Abel Tasman islands restored to being predator free
Archived content: This media release was accurate on the date of publication.
IntroductionThree Abel Tasman National Park islands are now predator free again after a 2017 operation successfully eradicated mice on the islands, says DOC.
Date: 26 March 2019
Monitoring since the DOC operation has confirmed there are now no longer mice on Adele/Motuareronui, Fisherman/Motuareroiti and Tonga islands which are used as predator-free sanctuaries for native species.
DOC is reminding island visitors their help is crucial to keeping mice, rats and other pests off the islands, so they remain safe for native species living there.
DOC Operations Manager Chris Golding says there a risk of mice and rats re-invading the islands through hitching a ride on visiting vessels.
“People planning to go to the islands should check before going out on the water that boats, kayaks, all bags, containers, food and gear are clear of mice, rats, ants, spiders or other animals. All clothing, footwear and gear should be free of soil and plant material, including seeds and foliage.
“We want people to enjoy the nature experience on the two islands that can be visited, Adele and Fisherman, but we need all visitors to make sure they don’t have stowaway pests onboard that could escape onto the islands.”
Rats are a threat to South Island robins/toutouwai and saddlebacks/tīeke that have been returned to Adele Island and to robins that have spread to Fisherman Island. Rats and mice threaten insects and lizards and they eat seeds, suppressing re-vegetation. Mice can even eat small birds’ eggs and nestlings.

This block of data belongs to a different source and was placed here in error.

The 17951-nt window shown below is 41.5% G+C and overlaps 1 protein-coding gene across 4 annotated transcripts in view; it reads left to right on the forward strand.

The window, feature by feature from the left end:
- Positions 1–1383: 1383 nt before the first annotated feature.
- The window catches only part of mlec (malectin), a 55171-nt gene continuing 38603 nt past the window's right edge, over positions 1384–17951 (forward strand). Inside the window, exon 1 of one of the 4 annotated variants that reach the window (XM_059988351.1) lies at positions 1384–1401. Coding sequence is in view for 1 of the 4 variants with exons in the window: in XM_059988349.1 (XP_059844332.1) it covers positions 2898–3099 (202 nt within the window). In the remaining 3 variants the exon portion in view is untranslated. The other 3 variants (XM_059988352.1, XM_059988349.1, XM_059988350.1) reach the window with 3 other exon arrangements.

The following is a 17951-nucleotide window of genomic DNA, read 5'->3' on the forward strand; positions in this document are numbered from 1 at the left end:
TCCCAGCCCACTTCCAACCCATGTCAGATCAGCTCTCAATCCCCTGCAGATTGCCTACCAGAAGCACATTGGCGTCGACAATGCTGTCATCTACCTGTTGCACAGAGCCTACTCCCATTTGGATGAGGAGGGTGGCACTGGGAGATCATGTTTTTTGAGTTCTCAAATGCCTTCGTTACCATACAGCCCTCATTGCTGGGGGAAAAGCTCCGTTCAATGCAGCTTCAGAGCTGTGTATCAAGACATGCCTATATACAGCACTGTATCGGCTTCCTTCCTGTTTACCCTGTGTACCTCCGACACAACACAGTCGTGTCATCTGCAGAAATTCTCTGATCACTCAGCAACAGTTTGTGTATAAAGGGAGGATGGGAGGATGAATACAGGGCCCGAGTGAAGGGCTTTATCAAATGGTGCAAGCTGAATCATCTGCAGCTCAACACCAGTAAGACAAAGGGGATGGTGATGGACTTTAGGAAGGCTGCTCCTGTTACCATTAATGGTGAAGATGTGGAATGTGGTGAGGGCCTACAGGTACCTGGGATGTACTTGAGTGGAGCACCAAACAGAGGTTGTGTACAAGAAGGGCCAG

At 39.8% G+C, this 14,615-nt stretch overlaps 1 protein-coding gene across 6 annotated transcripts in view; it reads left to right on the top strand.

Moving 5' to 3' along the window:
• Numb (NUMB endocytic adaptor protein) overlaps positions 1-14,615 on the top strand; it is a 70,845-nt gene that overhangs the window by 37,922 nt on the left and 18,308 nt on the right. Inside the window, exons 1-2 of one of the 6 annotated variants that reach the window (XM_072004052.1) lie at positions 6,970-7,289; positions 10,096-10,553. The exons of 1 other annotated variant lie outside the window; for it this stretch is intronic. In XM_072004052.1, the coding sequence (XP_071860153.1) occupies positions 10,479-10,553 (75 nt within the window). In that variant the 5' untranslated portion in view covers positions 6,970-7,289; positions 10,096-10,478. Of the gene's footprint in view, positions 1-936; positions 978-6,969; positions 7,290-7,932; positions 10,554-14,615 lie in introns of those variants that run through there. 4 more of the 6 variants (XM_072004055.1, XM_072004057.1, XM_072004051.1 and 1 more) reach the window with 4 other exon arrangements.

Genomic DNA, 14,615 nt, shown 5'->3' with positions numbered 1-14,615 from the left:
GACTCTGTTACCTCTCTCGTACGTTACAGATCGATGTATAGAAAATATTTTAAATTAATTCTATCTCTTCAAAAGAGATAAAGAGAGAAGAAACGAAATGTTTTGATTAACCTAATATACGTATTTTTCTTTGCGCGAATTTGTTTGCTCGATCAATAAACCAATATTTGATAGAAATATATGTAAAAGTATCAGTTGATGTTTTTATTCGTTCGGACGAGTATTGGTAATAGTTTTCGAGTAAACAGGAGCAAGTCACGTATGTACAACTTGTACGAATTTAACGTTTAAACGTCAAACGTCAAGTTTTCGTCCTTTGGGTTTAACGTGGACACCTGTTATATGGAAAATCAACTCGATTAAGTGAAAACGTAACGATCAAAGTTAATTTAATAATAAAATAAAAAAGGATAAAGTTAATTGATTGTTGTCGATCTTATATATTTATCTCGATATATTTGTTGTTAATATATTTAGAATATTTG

DOC first carried out an operation to eradicate mice from the islands in 2007. Mice were found back on the islands in 2015 when mice numbers were high in the park due to heavy beech seed fall that provided more food and fuelled their breeding. The 2017 operation was carried out to restore the islands to being predator free.
Rats and stoats can swim the around 800 m distance from the park mainland to the islands. Mice are not thought to be able to swim more than 500 m but it’s possible they may have swum from the Abel Tasman mainland to the islands.
The Abel Tasman islands have biosecurity measures in place to help protect them from invading predators, including traps to catch them and tracking tunnels that record footprints to detect them. DOC staff have reviewed and strengthened these measures to detect predators earlier so they can be quickly eradicated before their numbers build.
DOC, Project Janszoon and the Abel Tasman Birdsong Trust work in partnership to try to keep the islands free of predators and to restore the islands’ ecology.
Public access is not allowed except by permit on Tonga Island to protect the island’s New Zealand fur seal breeding colony from disturbance. The seals can be viewed from vessels on the sea.
DOC works in partnership with iwi, Project Janszoon and the Abel Tasman Birdsong Trust to restore the ecology of the Abel Tasman National Park, including its islands.
Project Janszoon is a privately funded trust named after Dutch explorer Abel “Janszoon” Tasman. It's working with DOC, the Abel Tasman Birdsong Trust, the community and iwi, to reduce predator numbers and weeds, restore eco-systems and re-introduce native birds, animals and plants in the Abel Tasman.
The Abel Tasman Birdsong Trust is a partnership between Abel Tasman tourism operators, the community and DOC. It was set up in 2007 with the aim of preserving and enhancing the natural environment in and around Abel Tasman National Park. It raises funds for and undertakes pest control and other conservation programmes.
Jacqui Irwin, Community Ranger
Mobile: +64 27 269 3150